Rintala / J Clin Microbiol 2005 full article

[Infection of the upper respiratory tract with human papilloma virus in children without clinical signs of respiratory papillomatosis]. [No authors listed]. Vestn Otorinolaringol 2009;(1):16-19. 57 children (30 boys and 27 girls) aged from 2 yr 10 mo to 14 yr 5 mo (mean 82+/-28.9 months). "HPV DNA was documented in 24 of the 57 (42.1%) children. In was found in ten (17.5%) samples from mucosal cells of the posterior pharyngeal wall, in pharyngeal tonsil biopsies from 16 of the 52 (30.8%) children, and in palatal tonsil biopsies from one of the 8 (12.5%) patients. Type 6 HPV was identified in 8 (14%) children, type 11 HPV in 1 (1.7%), type 16 HPV in 5 (8.8%), type 31 in 4 (7%), and type 33 in 12 (21%) patients. None of the samples contained type 18 HPV. Two types of HPV were simultaneously found in 4 (7%) children and three types in one patient. The frequency of HPV infection was comparable in children of preschool and school age."

No authors listed - Vestn Otorinolaringol 2009 abstract / PubMed

Prevalence, genotype distribution and persistence of human papillomavirus in oral mucosa of women: a six-year follow-up study. J Rautava, J Willberg, K Louvanto, L Wideman, K Syrjänen, S Grénman, S Syrjänen. PLoS One 2012;7(8):e42171. 324 pregnant women enrolled in the 3(rd) trimester. "The point prevalence of oral HPV varied from 15% to 24% during the 6-year follow-up. Altogether, 18 HPV genotypes were identified either as single or multiple-type oral infections. HPV16 was the most prevalent type at 9.7%-18.4%, followed by HPV18, HPV6, and multiple infections. Altogether, 74 women had persistent oral HPV infection determined as at least two consecutive samples positive with the same HPV genotype. HPV16 and HPV6 were the two most frequent types to persist (76% and 9%) for a mean of 18.6 and 20.2 months, respectively, followed by multiple infections (8%) for 18.3 months. An increased risk for persistent oral HPV infection with species 7/9 was associated with being seropositive for low-risk (LR)-HPV-types at baseline, whereas the use of oral contraceptives and a second pregnancy during follow-up were protective. Clinical oral lesions were detected in 17% of these women, one-third of whom had persistent oral HPV-infections."

Rautava - PLoS One 2012 full article / PubMed Central
Rautava / PLoS One 2012 full article

Survey of human papillomavirus types and their vertical transmission in pregnant women. Y Hong, SQ Li, YL Hu, ZQ Wang. BMC Infect Dis 2013 Feb 27;13:109. 3139 pregnant women and 233 neonates of HPV+. "Overall prevalence of HPV DNA among pregnant women was 13.4% (422/3139). The most frequently detected HPV genotypes were HPV-16 (29.6%, 125/422), -18 (14.7%, 62/422), and -58 (14.2%, 60/422). The rate of concordance for HPV DNA in maternal-neonatal pairs was 23.6% (55/233), with HPV type-specific concordance occurring in 26 cases. A higher prevalence of HPV DNA was apparent in female neonates compared with males (17.7 vs. 11.6%)."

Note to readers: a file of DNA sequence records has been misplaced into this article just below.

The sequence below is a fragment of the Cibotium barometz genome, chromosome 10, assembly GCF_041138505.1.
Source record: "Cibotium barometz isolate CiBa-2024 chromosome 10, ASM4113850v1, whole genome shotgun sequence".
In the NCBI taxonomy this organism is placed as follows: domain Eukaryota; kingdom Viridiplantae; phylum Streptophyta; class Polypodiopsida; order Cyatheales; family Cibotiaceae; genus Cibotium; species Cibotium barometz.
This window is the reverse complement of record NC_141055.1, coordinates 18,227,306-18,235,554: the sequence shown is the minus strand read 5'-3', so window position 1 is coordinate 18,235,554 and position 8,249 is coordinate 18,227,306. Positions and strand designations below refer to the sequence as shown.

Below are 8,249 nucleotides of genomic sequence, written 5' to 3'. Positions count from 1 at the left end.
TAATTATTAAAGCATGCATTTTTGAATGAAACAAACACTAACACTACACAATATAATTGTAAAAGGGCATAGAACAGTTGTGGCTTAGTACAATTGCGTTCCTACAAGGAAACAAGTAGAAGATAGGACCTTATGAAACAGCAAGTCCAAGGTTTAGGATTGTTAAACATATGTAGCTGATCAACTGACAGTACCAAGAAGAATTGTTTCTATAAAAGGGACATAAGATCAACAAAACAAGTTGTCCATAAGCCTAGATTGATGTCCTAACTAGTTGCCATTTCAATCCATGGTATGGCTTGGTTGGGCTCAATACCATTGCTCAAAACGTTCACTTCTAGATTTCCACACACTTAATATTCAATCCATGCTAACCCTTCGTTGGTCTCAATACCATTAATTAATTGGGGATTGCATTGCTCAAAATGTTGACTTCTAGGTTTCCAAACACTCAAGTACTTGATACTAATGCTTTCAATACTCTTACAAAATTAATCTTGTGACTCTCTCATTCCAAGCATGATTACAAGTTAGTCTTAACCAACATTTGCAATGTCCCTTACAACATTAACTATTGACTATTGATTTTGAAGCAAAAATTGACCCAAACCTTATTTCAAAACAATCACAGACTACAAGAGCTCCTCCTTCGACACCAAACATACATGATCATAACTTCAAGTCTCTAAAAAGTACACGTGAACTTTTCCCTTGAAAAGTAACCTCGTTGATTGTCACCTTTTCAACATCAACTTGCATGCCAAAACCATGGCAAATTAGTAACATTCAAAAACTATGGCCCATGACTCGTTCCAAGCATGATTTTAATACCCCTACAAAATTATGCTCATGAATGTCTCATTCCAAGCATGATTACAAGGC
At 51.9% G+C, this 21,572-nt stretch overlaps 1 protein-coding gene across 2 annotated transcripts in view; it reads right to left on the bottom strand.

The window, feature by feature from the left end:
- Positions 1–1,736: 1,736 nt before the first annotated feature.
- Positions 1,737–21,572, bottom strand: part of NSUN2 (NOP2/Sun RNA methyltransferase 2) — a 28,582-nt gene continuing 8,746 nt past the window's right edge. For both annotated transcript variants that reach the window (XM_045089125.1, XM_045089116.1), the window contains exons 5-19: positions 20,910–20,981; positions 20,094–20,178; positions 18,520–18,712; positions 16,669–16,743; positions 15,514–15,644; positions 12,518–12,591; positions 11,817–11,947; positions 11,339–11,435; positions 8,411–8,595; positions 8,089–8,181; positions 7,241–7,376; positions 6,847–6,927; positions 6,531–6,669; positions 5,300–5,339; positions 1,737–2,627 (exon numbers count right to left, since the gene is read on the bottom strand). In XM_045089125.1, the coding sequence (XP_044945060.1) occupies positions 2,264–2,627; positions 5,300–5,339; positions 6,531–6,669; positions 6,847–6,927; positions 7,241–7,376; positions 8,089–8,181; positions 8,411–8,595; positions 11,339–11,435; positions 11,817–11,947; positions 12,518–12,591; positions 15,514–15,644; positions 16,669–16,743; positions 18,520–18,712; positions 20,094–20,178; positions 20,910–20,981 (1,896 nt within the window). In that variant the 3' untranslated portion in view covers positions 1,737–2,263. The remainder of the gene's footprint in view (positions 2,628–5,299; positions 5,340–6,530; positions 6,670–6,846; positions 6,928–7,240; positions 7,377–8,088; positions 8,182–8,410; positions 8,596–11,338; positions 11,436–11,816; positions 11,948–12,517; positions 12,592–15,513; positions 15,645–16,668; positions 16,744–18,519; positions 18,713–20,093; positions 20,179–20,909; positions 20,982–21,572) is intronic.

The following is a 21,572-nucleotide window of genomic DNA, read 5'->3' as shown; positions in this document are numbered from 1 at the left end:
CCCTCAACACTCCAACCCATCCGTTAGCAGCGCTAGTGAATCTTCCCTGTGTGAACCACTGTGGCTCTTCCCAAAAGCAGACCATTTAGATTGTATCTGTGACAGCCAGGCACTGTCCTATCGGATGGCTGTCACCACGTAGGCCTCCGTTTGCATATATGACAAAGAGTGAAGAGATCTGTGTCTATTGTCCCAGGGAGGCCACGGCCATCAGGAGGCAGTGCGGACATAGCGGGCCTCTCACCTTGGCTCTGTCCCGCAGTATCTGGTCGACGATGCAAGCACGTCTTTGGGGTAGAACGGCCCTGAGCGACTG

Hong - BMC Infect Dis 2013 full article / PubMed Central

Transmission of carcinogenic human papillomavirus types from mother to child: a meta-analysis of published studies. M Merckx, WV Liesbeth, M Arbyn, J Meys, S Weyers, M Temmerman, D Vanden Broeck. Eur J Cancer Prev 2013 May;22(3):277-285. Meta-analysis. "Twenty eligible studies, including 3128 women/children pairs, fulfilled the selection criteria. High heterogeneity could be found (I=96%). The overall estimated risk difference was 33% (95% confidence interval: 22-44%). On restricting to high-risk HPV-positive mothers only (n=4; women=231), the difference in risk was 45% (95% confidence interval: 33-56%). The heterogeneity was found to be low (I=15%). This meta-analysis indicates a significantly higher risk for children born to HPV-positive mothers to become HPV positive themselves."

Merckx - Eur J Cancer Prev 2013 abstract / PubMed

Distribution of maternal and infant human papillomavirus: risk factors associated with vertical transmission. HS Hahn, MK Kee, HJ Kim, MY Kim, YS Kang, JS Park, TJ Kim. Eur J Obstet Gynecol Reprod Biol 2013 Jul;169(2):202-206. "HPV was detected in 72 of 469 pregnant women (15.4%) and in 15 neonates (3.2%). Maternal HPV positivity was associated with primiparity and abnormal cervical cytology. The rate of vertical transmission was 20.8%, and all HPV-positive neonates were born from HPV-positive mothers. Vertical transmission was associated with vaginal delivery and multiple HPV types in the mother. Neonates with HPV showed a tendency for higher maternal total HPV copy number than neonates without HPV, but this difference was not significant (p=0.081). No cases of HPV infection were found in the infants at 2 months postpartum, and no HPV was detected in placenta, cord blood or maternal blood."